San Jose, Calif. Take it from Chris Kaufman, Rich Littrell and Chris Green.
Scoring tickets for tournament venues - in Kansas City, Dallas, New Orleans, Detroit, St. Louis, Oklahoma City and, yes, even San Jose, Calif. - simply is a matter of patience, perseverance and playing the angles.
"We've gone to tournaments about 10 times as a group," said Kaufman, a 2005 KU graduate who now works as an admissions counselor on Mount Oread. "We've never missed out."
When it comes to securing seats, they say, here's the ticket:
¢ Check with the box office. Other schools often turn in unsold seats.
¢ Hang out where people do. Oftentimes corporations give tickets to their employees, clients and others. "They just come and dump 'em," Green said. "They'll take face. They don't care."
¢ Take advantage. Fans of teams that lose on the first day often look to sell as soon as they can, even before they leave the arena. "It helps them feel better about themselves to sell," Kaufman said.
The crew already is putting its time-tested principles to work in San Jose, and aims to continue through Atlanta.
¢ Buy low, sell high: Jim Clausen is a KU fan for one simple reason: He's looking to unload 200 "THE UNIVERSITY OF KANSAS" ticket holders, the kind of around-the-neck ribbons and plastic covers that gain popularity in the postseason as fans try to keep track of their tickets and keep them pristine as collectibles.
Clausen bought 200 of them from a disappointed vendor last year in Detroit, after KU lost in the first round to Bradley. He paid $1.50 for each one.
Now he's turning them around for $5 each, and business is good.
"KU fans travel and they spend money," said Clausen, of Major Products, a sports memorabilia company in the Bay Area. "They'll buy anything that they haven't seen before. They represent."
¢ Playing cards: The only losing Brandon Rush and Mario Chalmers have suffered thus far in the NCAA Tournament has come at the hands of teammates Darrell Arthur and Jeremy Case.
The two starters on the Kansas basketball team have dropped three games of Spades to the reserves, who figure to continue their winning streak today at the Fairmont Hotel.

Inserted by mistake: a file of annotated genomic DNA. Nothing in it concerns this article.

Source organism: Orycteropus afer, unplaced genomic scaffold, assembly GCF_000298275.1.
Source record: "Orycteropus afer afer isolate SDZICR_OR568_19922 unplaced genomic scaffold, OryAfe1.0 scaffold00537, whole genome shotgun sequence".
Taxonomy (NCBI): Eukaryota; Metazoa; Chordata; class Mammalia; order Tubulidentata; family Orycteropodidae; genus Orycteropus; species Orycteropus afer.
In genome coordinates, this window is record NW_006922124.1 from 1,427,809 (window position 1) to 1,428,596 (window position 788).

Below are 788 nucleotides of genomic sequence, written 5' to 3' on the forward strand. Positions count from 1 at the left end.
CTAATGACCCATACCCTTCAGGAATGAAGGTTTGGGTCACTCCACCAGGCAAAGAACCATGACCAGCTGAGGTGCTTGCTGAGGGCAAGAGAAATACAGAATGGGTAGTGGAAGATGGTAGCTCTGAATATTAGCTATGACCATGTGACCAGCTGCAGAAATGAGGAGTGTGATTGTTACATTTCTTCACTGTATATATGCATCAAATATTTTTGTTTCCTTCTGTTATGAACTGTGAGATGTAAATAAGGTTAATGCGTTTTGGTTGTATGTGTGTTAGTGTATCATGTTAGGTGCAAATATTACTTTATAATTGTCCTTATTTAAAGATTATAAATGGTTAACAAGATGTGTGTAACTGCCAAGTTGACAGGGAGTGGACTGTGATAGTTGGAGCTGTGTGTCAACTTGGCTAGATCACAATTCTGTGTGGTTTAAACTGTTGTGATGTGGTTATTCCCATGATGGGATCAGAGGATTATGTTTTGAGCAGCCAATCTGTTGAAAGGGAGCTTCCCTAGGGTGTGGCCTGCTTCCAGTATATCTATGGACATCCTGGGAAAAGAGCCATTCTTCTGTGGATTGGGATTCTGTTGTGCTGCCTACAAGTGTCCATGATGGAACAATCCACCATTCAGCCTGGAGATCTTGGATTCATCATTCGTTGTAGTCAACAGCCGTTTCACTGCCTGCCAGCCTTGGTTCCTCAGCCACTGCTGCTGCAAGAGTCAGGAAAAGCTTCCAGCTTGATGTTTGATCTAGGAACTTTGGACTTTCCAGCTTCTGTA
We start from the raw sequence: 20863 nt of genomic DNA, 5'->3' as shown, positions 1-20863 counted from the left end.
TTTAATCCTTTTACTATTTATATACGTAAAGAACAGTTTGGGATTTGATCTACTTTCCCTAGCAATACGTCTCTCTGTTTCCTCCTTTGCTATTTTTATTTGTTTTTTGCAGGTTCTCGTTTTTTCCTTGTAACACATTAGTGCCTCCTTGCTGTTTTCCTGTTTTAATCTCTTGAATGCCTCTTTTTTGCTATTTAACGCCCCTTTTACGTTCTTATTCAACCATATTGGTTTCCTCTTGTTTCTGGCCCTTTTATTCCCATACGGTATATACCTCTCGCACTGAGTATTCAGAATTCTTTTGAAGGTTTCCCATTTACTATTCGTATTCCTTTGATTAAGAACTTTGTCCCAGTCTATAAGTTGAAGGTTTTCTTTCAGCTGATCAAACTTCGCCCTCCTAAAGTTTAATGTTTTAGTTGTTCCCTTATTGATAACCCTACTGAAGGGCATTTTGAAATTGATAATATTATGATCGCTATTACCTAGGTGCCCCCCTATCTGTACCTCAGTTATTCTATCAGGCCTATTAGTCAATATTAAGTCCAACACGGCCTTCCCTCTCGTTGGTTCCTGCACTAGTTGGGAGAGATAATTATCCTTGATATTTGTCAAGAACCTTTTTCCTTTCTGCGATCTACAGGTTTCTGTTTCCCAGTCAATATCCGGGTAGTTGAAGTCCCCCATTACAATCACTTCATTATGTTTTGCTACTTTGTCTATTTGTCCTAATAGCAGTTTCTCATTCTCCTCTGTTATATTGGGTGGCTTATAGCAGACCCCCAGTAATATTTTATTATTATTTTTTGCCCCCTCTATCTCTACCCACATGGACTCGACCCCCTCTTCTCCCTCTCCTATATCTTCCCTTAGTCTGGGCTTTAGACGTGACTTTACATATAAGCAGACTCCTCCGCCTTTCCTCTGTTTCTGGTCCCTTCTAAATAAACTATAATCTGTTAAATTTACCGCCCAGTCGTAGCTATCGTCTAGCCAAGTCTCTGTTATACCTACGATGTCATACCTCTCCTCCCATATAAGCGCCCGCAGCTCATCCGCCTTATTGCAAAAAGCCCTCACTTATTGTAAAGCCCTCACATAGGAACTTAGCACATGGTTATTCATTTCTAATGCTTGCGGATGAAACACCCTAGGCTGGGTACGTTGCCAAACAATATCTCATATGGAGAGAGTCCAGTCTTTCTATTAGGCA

"Me and Case are the best," said Arthur, who scored nine points in the game that mattered, the one against Southern Illinois. "Down here, we're 3-0. In Chicago we were 0-2. So we own California."
From a nearby seat in the locker room and between interviews about the basketball game, Rush - who had 12 points to lead all scorers - laughed off Arthur's boasting.
"They have all the cards," Rush said. "They have all the best cards."
Arthur said he'd spend today resting his legs and otherwise trying not to become too focused on Saturday's game until the time is right.
After all, there are more Spades to be played.
"It's fun playing," he said. "We laugh a lot, and it keeps our minds free."
¢ Love that pressure: Norma Ewing figures she was having a heart attack.
For five minutes.
It wasn't until after Julian Wright missed a couple free throws - and a last-second shot from Southern Illinois' Jamaal Tatum caromed harmlessly off the backboard - that Ewing finally could reclaim the robust health that's kept her going for 81 years now, including the past 37 attending KU games.
While her personal wellness never really was in jeopardy, her hoops longevity certainly was.
"We're all worn out," she acknowledged after the game, smiling in her seat a few rows behind the KU bench at HP Pavilion. "But I feel blessed."
Ewing, a Topeka resident, attended the game with her two daughters, Louise Poehlman and Linda Lungstrum, both of whom are KU grads. They're all looking forward to Saturday's game.
"We're all set up to go to Atlanta," Ewing said. "I love this team."
¢ Close call: Richard and Virginia Owen figure that their Jayhawks finally are in position to make the Final Four run that fellow crimson-and-blue followers have been hoping for all season.
Pulling out a close, 61-58 slugfest like Thursday evening's Sweet 16 matchup against Southern Illinois can do that.
"You have to have these close games when you're in these tournaments," said Richard Owen, a Mission Hills resident who's been attending games for 20 years. "You have to have that close game, and this was it."